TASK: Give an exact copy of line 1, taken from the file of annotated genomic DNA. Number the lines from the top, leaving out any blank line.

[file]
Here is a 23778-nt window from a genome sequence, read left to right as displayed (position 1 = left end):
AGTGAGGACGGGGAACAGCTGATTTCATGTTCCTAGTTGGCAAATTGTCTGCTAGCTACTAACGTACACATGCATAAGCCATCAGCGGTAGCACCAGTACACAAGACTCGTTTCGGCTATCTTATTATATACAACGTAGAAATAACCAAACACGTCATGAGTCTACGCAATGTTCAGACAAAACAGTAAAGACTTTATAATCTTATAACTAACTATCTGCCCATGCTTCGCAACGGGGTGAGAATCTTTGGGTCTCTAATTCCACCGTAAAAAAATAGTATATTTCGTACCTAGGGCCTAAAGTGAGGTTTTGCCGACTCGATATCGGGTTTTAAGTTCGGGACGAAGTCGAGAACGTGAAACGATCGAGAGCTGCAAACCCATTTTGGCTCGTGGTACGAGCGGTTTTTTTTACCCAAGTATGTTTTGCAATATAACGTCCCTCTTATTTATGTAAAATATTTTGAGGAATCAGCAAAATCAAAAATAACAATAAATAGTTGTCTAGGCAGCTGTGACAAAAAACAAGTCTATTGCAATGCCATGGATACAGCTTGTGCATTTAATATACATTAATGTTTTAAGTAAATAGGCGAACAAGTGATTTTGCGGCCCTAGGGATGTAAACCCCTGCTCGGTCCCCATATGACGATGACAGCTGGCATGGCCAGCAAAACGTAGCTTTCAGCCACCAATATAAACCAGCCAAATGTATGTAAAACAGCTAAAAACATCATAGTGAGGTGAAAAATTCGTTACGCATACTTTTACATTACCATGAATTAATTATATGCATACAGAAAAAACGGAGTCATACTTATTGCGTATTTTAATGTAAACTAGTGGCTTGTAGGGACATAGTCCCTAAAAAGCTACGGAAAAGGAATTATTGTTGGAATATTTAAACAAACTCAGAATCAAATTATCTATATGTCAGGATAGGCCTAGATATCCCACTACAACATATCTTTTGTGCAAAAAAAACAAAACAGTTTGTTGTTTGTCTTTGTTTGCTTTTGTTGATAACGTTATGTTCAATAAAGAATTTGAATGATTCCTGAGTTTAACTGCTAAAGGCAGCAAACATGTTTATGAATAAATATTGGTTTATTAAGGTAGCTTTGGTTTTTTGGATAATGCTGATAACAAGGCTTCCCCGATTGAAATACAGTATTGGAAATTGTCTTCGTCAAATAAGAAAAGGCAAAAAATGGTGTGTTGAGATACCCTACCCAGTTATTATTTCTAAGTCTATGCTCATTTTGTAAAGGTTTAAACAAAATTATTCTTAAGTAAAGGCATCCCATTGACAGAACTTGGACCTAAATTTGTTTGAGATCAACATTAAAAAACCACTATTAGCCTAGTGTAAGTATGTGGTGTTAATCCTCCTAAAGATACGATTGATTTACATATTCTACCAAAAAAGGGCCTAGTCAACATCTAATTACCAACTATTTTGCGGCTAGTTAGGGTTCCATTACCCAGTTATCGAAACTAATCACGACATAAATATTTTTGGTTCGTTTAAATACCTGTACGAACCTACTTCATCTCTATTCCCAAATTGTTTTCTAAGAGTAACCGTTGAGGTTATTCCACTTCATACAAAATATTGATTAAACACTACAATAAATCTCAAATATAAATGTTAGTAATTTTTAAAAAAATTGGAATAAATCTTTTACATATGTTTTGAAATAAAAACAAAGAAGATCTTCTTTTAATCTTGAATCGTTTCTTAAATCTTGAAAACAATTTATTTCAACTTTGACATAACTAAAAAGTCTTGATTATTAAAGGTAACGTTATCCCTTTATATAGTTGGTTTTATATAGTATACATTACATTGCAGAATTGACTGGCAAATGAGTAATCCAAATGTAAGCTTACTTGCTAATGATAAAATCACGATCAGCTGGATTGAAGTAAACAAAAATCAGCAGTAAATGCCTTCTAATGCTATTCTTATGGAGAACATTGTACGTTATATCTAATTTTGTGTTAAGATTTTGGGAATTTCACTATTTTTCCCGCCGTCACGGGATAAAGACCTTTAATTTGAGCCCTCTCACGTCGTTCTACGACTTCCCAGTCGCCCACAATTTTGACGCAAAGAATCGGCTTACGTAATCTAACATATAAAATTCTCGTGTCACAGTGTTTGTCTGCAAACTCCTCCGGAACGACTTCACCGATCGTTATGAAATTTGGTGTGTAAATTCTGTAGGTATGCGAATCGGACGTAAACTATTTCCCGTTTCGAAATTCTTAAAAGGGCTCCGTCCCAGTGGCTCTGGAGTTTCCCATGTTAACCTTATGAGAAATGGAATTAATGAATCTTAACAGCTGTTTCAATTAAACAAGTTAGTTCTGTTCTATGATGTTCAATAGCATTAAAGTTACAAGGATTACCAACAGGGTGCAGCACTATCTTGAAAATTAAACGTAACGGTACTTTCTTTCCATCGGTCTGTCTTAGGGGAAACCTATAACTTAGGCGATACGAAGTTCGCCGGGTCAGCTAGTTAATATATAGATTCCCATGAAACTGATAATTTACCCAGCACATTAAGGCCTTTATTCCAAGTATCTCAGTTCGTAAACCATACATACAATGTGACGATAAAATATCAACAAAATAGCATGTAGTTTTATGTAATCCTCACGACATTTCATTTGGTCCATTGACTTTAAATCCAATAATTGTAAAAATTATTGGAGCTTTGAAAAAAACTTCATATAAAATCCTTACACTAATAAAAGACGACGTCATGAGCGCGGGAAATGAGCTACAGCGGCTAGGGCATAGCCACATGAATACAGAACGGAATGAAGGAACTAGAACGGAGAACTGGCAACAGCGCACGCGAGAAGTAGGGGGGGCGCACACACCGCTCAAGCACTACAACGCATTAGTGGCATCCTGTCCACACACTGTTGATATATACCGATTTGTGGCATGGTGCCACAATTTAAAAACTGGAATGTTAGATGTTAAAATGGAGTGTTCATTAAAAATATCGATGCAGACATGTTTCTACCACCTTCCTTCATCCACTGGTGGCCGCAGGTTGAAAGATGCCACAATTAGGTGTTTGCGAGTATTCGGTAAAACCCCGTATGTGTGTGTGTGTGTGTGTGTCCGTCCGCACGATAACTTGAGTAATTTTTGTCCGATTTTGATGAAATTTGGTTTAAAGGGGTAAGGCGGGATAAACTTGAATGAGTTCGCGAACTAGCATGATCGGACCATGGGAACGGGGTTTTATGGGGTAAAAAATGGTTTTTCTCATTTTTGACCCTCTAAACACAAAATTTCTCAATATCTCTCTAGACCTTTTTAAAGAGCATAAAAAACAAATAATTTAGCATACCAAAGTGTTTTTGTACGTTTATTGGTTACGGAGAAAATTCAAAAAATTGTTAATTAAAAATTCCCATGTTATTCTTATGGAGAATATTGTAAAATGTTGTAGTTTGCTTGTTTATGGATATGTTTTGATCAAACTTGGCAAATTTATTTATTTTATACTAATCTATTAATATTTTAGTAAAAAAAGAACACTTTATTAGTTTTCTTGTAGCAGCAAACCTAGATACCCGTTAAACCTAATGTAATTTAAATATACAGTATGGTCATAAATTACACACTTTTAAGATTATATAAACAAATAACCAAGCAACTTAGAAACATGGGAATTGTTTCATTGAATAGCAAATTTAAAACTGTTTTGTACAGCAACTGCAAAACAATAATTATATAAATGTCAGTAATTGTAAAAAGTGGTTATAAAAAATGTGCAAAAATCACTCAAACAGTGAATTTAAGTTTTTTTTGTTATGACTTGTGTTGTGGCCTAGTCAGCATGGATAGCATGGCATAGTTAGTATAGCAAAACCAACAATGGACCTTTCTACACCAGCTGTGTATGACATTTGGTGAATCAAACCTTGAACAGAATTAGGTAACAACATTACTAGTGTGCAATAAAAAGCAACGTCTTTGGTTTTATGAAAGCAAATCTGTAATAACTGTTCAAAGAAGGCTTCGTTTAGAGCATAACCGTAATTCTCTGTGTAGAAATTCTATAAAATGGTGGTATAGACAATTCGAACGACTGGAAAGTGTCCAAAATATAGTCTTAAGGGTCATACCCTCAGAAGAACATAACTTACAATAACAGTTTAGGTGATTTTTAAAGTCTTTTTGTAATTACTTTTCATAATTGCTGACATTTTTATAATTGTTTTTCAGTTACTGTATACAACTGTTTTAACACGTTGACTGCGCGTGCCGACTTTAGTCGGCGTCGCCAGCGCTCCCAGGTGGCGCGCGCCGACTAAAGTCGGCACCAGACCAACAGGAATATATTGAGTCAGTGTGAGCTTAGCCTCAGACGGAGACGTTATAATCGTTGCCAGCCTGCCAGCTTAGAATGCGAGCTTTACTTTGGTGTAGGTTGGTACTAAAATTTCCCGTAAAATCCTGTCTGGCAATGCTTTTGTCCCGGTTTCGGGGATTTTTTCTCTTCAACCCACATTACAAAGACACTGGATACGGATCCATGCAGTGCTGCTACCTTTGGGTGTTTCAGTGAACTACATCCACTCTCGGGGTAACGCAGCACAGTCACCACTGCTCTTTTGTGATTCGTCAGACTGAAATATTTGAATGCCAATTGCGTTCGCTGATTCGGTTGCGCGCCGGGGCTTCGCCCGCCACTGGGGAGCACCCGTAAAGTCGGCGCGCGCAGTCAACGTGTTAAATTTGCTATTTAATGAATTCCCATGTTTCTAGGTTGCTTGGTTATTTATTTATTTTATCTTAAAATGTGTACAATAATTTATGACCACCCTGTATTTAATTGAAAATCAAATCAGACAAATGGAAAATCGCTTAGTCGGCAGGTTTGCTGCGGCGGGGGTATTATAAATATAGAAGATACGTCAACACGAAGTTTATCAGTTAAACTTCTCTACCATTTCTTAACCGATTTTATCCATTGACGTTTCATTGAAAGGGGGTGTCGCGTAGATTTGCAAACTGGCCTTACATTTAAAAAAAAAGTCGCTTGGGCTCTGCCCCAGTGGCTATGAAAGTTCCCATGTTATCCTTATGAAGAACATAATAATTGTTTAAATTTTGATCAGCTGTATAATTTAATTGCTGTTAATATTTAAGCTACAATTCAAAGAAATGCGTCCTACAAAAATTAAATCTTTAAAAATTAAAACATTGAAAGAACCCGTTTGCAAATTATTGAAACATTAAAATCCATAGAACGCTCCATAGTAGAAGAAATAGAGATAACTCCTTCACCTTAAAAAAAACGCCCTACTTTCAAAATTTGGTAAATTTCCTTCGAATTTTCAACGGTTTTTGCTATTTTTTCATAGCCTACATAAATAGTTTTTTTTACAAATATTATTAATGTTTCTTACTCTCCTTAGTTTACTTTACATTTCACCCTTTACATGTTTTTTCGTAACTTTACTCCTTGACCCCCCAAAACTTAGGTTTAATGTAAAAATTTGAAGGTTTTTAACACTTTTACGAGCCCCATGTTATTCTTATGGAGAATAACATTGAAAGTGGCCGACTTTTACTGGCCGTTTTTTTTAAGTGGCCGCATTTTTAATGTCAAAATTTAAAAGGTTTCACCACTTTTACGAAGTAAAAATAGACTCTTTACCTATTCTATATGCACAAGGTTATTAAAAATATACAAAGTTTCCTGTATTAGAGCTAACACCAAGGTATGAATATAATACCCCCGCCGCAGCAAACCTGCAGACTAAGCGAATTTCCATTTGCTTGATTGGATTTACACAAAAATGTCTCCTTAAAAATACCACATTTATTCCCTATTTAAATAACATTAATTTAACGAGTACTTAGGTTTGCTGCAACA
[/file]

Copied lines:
Here is a 23778-nt window from a genome sequence, read left to right as displayed (position 1 = left end):